We assume that the entire object space is uniformly divided into cells by a three-dimensional "virtual" grid of predefined resolution. We call this grid virtual because the cells are not occupied by the objects in object space but by integer entries which guide the search through object space. The virtual grid is represented by a three-dimensional integer array with each cell represented by an element of the array. The space subdivision is done in the following manner: At the beginning the entire object space is enclosed within a box called the root-box on which we superimpose the virtual grid. ... Fig. 1 illustrates this subdivision in two dimensions ... In the case of quadtree division (two-dimensional version of oct-tree division) this box will be divided into four uniform quadrants ... Now notice that each box contains an integral number of cells along both the x- and y-axes. Thus, every cell is contained in exactly one box. We mentioned earlier that the virtual grid is an integer array. This is because the array element corresponding to a cell is filled with identification number of the box which contains the cell. ... The data structures for cell division described in the previous section are shown in Fig. 3. It shows the box-array, an array of pointers to box structures created during subdivision. A box is entered into this array when it can no longer be subdivided. A box is uniquely identified by an index of the array. ... Each box consists of cells which contain the index of this box structure in the box-array.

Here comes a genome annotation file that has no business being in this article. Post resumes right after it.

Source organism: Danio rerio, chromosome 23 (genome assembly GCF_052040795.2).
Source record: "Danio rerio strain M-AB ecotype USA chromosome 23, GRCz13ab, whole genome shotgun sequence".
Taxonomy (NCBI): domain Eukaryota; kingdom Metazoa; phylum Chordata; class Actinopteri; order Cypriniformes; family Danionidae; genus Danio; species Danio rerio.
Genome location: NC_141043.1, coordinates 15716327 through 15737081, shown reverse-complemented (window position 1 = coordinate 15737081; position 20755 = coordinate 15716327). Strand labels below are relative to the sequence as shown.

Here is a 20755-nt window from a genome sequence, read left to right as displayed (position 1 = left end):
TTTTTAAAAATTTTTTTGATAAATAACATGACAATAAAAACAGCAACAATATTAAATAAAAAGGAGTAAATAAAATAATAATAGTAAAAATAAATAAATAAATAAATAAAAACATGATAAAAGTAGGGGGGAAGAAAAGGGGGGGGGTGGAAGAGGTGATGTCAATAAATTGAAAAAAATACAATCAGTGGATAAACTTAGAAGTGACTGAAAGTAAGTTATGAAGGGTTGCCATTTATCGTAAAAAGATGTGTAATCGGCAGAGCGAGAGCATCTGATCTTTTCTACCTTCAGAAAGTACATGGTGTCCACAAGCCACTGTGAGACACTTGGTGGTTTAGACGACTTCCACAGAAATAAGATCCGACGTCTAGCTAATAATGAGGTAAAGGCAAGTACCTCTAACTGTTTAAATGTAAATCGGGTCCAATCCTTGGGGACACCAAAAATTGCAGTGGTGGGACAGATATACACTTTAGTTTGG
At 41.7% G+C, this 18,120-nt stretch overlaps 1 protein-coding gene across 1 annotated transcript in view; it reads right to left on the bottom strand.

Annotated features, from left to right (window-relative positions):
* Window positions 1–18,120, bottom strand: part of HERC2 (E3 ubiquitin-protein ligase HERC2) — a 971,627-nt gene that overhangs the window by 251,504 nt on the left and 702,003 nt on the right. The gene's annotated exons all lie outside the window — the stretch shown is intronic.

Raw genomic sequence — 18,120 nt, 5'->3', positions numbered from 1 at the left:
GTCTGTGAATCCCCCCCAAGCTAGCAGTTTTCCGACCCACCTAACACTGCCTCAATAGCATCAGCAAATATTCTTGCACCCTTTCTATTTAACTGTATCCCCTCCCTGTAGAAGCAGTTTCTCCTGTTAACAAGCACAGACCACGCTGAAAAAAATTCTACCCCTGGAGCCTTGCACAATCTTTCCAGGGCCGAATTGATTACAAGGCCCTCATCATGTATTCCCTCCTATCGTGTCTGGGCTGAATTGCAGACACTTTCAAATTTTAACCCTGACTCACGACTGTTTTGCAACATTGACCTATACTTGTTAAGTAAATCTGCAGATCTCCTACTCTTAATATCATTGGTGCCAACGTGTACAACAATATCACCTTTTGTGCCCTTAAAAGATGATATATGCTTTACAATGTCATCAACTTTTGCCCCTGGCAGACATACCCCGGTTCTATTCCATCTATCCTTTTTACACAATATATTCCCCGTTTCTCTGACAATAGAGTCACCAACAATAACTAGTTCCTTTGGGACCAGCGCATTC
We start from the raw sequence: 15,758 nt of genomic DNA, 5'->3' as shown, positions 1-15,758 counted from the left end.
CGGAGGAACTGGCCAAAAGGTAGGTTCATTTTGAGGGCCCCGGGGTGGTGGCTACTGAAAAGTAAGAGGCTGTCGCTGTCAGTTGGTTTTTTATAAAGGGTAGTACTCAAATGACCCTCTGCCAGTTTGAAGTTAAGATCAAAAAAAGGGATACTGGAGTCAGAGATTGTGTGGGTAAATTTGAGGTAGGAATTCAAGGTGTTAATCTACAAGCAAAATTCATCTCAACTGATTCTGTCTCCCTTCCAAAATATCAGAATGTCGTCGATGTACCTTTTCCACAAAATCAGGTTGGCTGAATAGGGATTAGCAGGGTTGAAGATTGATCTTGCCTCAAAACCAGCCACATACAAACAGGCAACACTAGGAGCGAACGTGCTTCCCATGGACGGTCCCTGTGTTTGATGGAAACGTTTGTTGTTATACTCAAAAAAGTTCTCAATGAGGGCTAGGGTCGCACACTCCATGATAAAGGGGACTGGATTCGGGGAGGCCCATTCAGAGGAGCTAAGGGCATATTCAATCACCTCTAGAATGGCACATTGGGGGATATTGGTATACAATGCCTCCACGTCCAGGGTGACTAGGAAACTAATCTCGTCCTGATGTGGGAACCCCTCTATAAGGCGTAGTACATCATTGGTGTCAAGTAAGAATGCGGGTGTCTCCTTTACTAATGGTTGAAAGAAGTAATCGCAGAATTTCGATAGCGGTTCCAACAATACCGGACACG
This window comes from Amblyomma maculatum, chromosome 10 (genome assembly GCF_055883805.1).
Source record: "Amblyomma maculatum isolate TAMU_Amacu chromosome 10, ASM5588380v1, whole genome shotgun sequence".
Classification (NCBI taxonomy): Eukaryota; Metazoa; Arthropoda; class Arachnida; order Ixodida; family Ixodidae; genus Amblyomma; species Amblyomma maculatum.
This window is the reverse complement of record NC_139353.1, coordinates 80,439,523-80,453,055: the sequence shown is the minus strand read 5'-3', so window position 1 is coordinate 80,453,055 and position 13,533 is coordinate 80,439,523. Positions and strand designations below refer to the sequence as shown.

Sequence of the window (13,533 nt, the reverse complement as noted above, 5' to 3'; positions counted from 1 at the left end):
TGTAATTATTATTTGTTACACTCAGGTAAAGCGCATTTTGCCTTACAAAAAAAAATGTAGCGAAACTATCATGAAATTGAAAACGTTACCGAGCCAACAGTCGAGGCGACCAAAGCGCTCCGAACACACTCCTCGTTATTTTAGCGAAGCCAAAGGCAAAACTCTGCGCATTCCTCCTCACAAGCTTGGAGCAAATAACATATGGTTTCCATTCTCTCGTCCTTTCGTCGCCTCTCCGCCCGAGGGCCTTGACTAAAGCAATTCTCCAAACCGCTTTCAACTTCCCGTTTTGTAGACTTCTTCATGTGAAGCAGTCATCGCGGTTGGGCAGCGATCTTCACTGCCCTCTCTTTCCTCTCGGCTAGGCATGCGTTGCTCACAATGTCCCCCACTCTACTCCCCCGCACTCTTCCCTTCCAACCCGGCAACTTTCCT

3. TRAVERSING THE DATA STRUCTURE